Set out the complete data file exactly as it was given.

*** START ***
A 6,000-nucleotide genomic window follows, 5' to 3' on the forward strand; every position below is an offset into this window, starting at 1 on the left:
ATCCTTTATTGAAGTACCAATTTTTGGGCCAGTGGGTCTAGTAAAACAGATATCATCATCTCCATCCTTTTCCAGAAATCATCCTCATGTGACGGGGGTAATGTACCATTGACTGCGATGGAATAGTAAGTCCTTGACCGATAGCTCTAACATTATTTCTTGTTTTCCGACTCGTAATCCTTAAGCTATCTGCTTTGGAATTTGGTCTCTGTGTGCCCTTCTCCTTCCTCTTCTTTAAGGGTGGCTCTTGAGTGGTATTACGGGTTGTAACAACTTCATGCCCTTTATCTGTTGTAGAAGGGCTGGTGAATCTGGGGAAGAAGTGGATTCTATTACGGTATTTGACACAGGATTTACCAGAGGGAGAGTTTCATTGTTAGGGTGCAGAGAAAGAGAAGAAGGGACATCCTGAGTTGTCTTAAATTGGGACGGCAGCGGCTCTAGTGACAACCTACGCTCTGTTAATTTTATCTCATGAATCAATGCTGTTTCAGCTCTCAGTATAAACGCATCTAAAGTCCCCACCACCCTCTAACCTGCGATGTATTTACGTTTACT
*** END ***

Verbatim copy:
A 6,000-nucleotide genomic window follows, 5' to 3' on the forward strand; every position below is an offset into this window, starting at 1 on the left:
ATCCTTTATTGAAGTACCAATTTTTGGGCCAGTGGGTCTAGTAAAACAGATATCATCATCTCCATCCTTTTCCAGAAATCATCCTCATGTGACGGGGGTAATGTACCATTGACTGCGATGGAATAGTAAGTCCTTGACCGATAGCTCTAACATTATTTCTTGTTTTCCGACTCGTAATCCTTAAGCTATCTGCTTTGGAATTTGGTCTCTGTGTGCCCTTCTCCTTCCTCTTCTTTAAGGGTGGCTCTTGAGTGGTATTACGGGTTGTAACAACTTCATGCCCTTTATCTGTTGTAGAAGGGCTGGTGAATCTGGGGAAGAAGTGGATTCTATTACGGTATTTGACACAGGATTTACCAGAGGGAGAGTTTCATTGTTAGGGTGCAGAGAAAGAGAAGAAGGGACATCCTGAGTTGTCTTAAATTGGGACGGCAGCGGCTCTAGTGACAACCTACGCTCTGTTAATTTTATCTCATGAATCAATGCTGTTTCAGCTCTCAGTATAAACGCATCTAAAGTCCCCACCACCCTCTAACCTGCGATGTATTTACGTTTACT